The narrative was initially very simple: The BJP promised to bring development with a change and to make sure that the boons of that development are not monopolised by the elite (pejoratively termed the “Lutyens’ Delhi” crowd).
With a prime minister of humble origins, gone will be the days of corruption and ghotalas (scams), they said. The promise of acche din (good days) and of “na khaunga, na khaane dunga” (I won’t eat and I won’t let others eat) fizzled out and slowly gave way to cultural xenophobia and victimhood, echoed in “Hindu khatrey mein hain” (Hindus are in danger). It vindicated a phrase once used by SJ Tambiah for Sinhalas in Sri Lanka: creating a “majority with a minority complex”.
By appealing to religious fervour and using a face which was contrasted against the supposedly entitled, subordinate and corrupt alternative, the BJP had a compelling story to tell. Added to this was the muscular rhetoric over national security against the usual suspect: Pakistan.
Most Hindus seem to have bought the narrative. Even when they experience soaring inflation, unemployment, price rise and other challenges, they trust the innate fortitude of their strongman leader to guide them – a classic populist achievement.
For years, linguistic passions have also persisted in India, sometimes transcending religion or caste as a priority for many. But as Sunil Khilnani points out in The Idea of India, linguistic identities struggled to construct majorities that could rule at the Union level and eventually gave way to the pre-eminence of caste and religion. “[The] fact that such identities [caste and religion] were less significant for four decades after independence and then surged into national politics, only shows how they are creations of modern politics and not residues of the past,” he argued.
Voters now plead allegiance to their broader Hindu (i.e. religious) identity and seek to pursue linguistic and caste passions within the Hindu framework.
Democracy inexorably leads to a situation where the majority gets a better bargain and it is easy for the culture and aspirations of the majority to become the norm. Viewing the Hindu majoritarian phenomenon through the prism of identity, however, brings us to a very interesting consideration.
In World Order, Henry Kissinger perceptively writes: “Over time, Christendom became a philosophical and historical concept, not an operational principle of strategy or international order. That process was facilitated because the Christian world had originated a distinction between the things which are Caesar’s and the things that are God’s, permitting an eventual evolution toward pluralistic, secular-based foreign policies within a state-based international system.”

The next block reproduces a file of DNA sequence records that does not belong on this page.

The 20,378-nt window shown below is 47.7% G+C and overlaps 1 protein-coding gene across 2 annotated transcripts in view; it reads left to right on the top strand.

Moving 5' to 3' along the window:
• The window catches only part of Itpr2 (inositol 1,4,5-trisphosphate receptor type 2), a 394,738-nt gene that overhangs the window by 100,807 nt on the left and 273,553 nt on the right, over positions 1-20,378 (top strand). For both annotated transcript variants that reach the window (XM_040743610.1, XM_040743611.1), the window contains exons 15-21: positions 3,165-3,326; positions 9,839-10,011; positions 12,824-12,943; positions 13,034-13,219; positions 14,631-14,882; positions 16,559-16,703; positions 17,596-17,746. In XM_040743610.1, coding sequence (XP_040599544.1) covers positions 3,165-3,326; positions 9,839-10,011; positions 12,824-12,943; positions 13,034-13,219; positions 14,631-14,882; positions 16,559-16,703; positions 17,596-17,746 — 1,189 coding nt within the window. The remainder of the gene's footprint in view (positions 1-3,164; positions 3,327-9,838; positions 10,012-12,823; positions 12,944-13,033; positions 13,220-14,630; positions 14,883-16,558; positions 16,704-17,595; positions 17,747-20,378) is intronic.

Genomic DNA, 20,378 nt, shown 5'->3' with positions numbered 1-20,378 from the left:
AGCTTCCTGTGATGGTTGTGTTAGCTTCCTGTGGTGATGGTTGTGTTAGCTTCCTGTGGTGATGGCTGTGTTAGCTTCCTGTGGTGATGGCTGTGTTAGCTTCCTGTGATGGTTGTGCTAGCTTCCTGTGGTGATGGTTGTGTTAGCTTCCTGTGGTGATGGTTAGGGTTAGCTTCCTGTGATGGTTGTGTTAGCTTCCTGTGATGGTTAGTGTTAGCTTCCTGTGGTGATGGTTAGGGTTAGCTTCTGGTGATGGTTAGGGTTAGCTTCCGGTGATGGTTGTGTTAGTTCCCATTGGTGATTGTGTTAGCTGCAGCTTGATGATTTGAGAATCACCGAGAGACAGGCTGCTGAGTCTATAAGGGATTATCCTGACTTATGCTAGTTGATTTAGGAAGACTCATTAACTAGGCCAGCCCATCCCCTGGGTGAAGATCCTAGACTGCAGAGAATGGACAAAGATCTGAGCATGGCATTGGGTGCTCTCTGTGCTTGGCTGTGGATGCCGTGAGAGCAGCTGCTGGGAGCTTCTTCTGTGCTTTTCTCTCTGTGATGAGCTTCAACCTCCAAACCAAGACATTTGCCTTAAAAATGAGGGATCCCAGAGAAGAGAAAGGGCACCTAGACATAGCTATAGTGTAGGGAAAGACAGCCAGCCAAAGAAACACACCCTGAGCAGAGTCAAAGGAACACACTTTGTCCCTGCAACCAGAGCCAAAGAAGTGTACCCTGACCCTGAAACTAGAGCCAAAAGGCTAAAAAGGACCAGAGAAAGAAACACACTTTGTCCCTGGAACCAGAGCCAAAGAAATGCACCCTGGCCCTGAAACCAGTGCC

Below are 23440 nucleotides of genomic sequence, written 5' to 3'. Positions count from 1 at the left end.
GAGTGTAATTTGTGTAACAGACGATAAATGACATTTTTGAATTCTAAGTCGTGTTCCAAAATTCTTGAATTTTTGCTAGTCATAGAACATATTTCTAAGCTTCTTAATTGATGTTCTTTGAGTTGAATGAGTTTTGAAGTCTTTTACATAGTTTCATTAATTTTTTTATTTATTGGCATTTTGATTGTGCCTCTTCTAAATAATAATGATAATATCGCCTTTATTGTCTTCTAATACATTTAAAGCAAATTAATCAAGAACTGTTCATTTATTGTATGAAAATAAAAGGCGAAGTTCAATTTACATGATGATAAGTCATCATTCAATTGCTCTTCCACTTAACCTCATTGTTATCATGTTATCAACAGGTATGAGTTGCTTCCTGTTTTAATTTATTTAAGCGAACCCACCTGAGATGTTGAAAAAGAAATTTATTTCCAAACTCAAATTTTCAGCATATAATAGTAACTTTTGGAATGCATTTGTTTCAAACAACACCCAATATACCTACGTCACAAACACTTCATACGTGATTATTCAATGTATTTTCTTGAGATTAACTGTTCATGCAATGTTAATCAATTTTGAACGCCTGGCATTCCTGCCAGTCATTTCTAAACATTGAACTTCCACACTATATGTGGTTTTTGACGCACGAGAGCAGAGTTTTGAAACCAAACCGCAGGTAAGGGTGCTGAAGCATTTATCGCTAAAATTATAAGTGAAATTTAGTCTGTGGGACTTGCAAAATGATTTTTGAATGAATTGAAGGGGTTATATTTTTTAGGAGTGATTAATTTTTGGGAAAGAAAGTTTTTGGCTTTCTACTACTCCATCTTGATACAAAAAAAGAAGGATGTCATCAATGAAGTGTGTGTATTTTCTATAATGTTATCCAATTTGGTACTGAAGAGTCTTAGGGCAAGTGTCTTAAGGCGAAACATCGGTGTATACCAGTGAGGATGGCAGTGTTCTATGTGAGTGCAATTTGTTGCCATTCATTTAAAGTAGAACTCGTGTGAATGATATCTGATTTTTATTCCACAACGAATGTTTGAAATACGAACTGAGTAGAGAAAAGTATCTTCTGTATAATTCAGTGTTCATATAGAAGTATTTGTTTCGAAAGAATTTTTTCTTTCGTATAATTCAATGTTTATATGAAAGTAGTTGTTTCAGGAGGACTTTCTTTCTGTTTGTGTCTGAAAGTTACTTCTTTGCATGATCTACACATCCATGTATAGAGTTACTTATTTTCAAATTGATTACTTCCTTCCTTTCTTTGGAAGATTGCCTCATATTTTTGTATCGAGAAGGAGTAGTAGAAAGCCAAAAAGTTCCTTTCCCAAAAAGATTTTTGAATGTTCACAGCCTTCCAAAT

This operational distinction is very important in the Indian context with reference to Hinduism. As Vinay Sitapati points out in his book Jugalbandi, Hinduism did not have any semblance of a political structure; there was never any concept of a ‘Hindu State’, so a distinction between what was political domain and what was exclusively religious domain was never clearly circumscribed.
Hinduism’s plurality might have contributed to this ambiguity. Sitapati goes on to point out: “Even the concept of ‘Ramarajya’, as detailed by Valmiki in his Ramayana, conceives of a kingdom where, ‘Every creature was full of joy and happiness. Everyone was engaged in the pursuit of dharmic actions or virtue.’ This is hardly a religious vision, let alone a theocratic one.”
This ambiguity is now being exploited by the BJP, which is able to espouse the values of a theocratic state without explicitly building one. If Hinduism had evolved a clear politico-religious separation through the course of time, similar to the one Kissinger points out in the Christian context, it might have been harder to exploit demographic anxieties and justify them by using the Hindu faith.
A Multicultural Indian Identity
The focus must now be on clearly articulating what constitutes the Indian identity. It isn’t merely Hindu, Muslim, Sikh, Parsee, Buddhist, Jain, Christian or Zoroastrian, but actually multicultural and very aspirational. A parochial version of this identity might be proficient in gaining votes domestically, but it will severely curtail India’s international image and progress. India must stay true to historical and cultural persuasions — plurality, harmony, democracy and characteristic Indian humanism co-existing complementarily with strategic autonomy on the global stage.
The onus isn’t merely on the government or the opposition (which certainly must provide a political voice to this identity when the government prevaricates) but also on citizens to realise the imperative of cultivating a holistic identity. A cosmopolitan identity has been codified in the Constitution. It must be safeguarded and understood. We must not, after 75 years of independence, forget what we were meant to be.